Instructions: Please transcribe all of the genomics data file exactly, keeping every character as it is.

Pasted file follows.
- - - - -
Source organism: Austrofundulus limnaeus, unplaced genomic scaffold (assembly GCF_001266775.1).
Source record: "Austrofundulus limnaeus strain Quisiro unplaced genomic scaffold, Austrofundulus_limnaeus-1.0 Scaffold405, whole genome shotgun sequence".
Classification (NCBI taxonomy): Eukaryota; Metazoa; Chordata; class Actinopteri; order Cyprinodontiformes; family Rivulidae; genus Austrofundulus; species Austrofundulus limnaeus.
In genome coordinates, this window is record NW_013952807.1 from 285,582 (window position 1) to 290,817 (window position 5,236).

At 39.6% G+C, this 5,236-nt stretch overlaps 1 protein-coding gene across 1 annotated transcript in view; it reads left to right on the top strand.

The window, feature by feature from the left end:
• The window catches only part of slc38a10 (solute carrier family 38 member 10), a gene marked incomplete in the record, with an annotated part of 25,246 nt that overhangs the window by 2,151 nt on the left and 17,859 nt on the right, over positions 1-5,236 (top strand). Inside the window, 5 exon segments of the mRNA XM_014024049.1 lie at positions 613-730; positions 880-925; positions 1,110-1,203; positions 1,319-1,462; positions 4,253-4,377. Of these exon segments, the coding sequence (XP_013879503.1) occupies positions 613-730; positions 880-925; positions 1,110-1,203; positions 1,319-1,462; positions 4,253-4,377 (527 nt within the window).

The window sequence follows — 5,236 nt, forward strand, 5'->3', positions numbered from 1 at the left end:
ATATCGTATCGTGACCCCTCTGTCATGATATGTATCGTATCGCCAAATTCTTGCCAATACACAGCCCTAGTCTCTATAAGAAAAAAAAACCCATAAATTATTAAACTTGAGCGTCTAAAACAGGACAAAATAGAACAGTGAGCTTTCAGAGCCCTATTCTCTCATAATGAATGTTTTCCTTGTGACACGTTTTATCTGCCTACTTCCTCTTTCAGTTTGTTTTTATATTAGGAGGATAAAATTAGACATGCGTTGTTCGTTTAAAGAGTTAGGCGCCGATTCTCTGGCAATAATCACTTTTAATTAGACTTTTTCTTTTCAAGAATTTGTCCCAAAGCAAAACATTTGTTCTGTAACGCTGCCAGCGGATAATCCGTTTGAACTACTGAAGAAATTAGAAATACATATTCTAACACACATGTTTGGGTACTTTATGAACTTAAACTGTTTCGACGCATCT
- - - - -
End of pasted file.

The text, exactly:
Source organism: Austrofundulus limnaeus, unplaced genomic scaffold (assembly GCF_001266775.1).
Source record: "Austrofundulus limnaeus strain Quisiro unplaced genomic scaffold, Austrofundulus_limnaeus-1.0 Scaffold405, whole genome shotgun sequence".
Classification (NCBI taxonomy): Eukaryota; Metazoa; Chordata; class Actinopteri; order Cyprinodontiformes; family Rivulidae; genus Austrofundulus; species Austrofundulus limnaeus.
In genome coordinates, this window is record NW_013952807.1 from 285,582 (window position 1) to 290,817 (window position 5,236).

At 39.6% G+C, this 5,236-nt stretch overlaps 1 protein-coding gene across 1 annotated transcript in view; it reads left to right on the top strand.

The window, feature by feature from the left end:
• The window catches only part of slc38a10 (solute carrier family 38 member 10), a gene marked incomplete in the record, with an annotated part of 25,246 nt that overhangs the window by 2,151 nt on the left and 17,859 nt on the right, over positions 1-5,236 (top strand). Inside the window, 5 exon segments of the mRNA XM_014024049.1 lie at positions 613-730; positions 880-925; positions 1,110-1,203; positions 1,319-1,462; positions 4,253-4,377. Of these exon segments, the coding sequence (XP_013879503.1) occupies positions 613-730; positions 880-925; positions 1,110-1,203; positions 1,319-1,462; positions 4,253-4,377 (527 nt within the window).

The window sequence follows — 5,236 nt, forward strand, 5'->3', positions numbered from 1 at the left end:
ATATCGTATCGTGACCCCTCTGTCATGATATGTATCGTATCGCCAAATTCTTGCCAATACACAGCCCTAGTCTCTATAAGAAAAAAAAACCCATAAATTATTAAACTTGAGCGTCTAAAACAGGACAAAATAGAACAGTGAGCTTTCAGAGCCCTATTCTCTCATAATGAATGTTTTCCTTGTGACACGTTTTATCTGCCTACTTCCTCTTTCAGTTTGTTTTTATATTAGGAGGATAAAATTAGACATGCGTTGTTCGTTTAAAGAGTTAGGCGCCGATTCTCTGGCAATAATCACTTTTAATTAGACTTTTTCTTTTCAAGAATTTGTCCCAAAGCAAAACATTTGTTCTGTAACGCTGCCAGCGGATAATCCGTTTGAACTACTGAAGAAATTAGAAATACATATTCTAACACACATGTTTGGGTACTTTATGAACTTAAACTGTTTCGACGCATCT